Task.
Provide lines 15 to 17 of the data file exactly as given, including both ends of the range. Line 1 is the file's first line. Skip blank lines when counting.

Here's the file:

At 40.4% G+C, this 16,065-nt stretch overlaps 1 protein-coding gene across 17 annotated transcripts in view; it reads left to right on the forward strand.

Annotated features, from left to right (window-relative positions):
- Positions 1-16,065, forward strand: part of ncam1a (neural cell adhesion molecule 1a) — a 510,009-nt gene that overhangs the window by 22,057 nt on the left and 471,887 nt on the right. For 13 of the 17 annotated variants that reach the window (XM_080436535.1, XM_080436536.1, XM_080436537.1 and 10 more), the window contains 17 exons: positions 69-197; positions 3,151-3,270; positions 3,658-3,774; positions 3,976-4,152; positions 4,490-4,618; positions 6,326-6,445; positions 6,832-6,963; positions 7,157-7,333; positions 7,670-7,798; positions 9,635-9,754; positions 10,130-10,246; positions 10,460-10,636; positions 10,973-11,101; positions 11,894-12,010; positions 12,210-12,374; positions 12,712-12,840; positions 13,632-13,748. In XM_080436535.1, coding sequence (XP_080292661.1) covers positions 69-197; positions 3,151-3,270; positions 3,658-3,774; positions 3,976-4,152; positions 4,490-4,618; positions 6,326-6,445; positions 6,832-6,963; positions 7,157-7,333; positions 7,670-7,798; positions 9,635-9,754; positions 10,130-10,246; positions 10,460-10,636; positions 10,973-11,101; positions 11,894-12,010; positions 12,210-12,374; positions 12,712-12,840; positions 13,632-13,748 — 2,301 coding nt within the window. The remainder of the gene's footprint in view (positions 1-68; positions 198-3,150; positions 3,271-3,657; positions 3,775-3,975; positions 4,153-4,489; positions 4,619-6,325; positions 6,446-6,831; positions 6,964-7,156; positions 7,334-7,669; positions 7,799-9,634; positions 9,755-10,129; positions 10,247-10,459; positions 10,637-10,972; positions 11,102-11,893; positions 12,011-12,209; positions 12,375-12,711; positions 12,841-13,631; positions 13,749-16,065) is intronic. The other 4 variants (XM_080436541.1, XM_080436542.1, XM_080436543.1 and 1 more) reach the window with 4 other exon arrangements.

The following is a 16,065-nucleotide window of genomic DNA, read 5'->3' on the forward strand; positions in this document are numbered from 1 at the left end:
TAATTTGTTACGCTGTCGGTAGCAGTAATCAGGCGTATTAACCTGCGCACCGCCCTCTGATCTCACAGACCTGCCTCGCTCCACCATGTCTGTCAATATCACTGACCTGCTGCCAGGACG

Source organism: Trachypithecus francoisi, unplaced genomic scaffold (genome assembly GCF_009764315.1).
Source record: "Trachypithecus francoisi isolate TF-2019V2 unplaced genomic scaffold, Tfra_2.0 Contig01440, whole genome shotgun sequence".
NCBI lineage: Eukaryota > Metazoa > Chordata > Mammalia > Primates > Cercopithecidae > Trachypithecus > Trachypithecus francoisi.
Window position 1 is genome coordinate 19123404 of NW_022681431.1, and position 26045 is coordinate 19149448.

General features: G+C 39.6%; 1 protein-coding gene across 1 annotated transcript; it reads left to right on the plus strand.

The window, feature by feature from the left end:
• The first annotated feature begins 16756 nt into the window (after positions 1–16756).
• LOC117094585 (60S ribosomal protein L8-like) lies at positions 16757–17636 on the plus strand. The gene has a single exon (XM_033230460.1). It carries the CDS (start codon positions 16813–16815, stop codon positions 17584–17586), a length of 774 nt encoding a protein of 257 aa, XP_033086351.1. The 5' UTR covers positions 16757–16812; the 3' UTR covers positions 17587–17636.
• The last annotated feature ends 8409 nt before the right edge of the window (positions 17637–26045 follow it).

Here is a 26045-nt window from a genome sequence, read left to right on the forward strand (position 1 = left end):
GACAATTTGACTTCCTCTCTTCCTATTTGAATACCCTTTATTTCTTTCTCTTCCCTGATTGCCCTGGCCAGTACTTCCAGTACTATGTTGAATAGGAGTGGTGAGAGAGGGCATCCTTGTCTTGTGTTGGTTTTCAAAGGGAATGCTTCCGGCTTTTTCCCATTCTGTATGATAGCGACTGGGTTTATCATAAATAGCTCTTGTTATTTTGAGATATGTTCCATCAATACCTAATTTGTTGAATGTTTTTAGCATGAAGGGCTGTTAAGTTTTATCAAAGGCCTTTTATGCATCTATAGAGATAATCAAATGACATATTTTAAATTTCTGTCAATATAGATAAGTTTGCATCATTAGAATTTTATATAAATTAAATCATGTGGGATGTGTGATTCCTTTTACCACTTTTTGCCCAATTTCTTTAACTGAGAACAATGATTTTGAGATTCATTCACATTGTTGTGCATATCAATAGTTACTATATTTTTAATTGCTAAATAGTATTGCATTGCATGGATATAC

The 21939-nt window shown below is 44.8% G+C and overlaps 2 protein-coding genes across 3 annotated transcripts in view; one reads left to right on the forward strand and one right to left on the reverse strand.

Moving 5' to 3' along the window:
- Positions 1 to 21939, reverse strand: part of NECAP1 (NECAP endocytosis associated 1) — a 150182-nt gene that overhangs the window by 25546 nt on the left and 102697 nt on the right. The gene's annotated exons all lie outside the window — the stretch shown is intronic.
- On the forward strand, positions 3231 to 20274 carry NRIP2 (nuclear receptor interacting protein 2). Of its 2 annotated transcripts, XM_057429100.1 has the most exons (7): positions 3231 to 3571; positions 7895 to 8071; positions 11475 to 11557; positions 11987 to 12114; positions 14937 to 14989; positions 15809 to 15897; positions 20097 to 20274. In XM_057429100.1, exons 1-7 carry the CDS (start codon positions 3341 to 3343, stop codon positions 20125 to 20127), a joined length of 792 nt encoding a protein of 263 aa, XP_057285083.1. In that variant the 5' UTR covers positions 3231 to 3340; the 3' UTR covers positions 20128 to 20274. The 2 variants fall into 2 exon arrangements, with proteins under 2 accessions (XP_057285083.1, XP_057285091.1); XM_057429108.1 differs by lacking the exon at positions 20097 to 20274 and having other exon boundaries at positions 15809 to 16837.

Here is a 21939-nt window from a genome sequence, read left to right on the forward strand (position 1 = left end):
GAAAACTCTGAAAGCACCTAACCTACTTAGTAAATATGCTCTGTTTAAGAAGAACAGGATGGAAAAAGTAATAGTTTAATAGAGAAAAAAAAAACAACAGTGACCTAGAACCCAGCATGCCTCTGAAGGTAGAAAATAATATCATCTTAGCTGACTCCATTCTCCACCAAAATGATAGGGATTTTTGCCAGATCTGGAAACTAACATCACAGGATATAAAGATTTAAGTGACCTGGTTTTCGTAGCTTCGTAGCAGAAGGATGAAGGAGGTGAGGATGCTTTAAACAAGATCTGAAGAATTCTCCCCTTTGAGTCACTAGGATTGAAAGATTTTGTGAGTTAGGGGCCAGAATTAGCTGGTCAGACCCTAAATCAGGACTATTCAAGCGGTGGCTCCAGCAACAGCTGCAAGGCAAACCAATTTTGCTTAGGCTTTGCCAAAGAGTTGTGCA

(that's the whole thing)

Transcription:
Here is a 26045-nt window from a genome sequence, read left to right on the forward strand (position 1 = left end):
GACAATTTGACTTCCTCTCTTCCTATTTGAATACCCTTTATTTCTTTCTCTTCCCTGATTGCCCTGGCCAGTACTTCCAGTACTATGTTGAATAGGAGTGGTGAGAGAGGGCATCCTTGTCTTGTGTTGGTTTTCAAAGGGAATGCTTCCGGCTTTTTCCCATTCTGTATGATAGCGACTGGGTTTATCATAAATAGCTCTTGTTATTTTGAGATATGTTCCATCAATACCTAATTTGTTGAATGTTTTTAGCATGAAGGGCTGTTAAGTTTTATCAAAGGCCTTTTATGCATCTATAGAGATAATCAAATGACATATTTTAAATTTCTGTCAATATAGATAAGTTTGCATCATTAGAATTTTATATAAATTAAATCATGTGGGATGTGTGATTCCTTTTACCACTTTTTGCCCAATTTCTTTAACTGAGAACAATGATTTTGAGATTCATTCACATTGTTGTGCATATCAATAGTTACTATATTTTTAATTGCTAAATAGTATTGCATTGCATGGATATAC

The 21939-nt window shown below is 44.8% G+C and overlaps 2 protein-coding genes across 3 annotated transcripts in view; one reads left to right on the forward strand and one right to left on the reverse strand.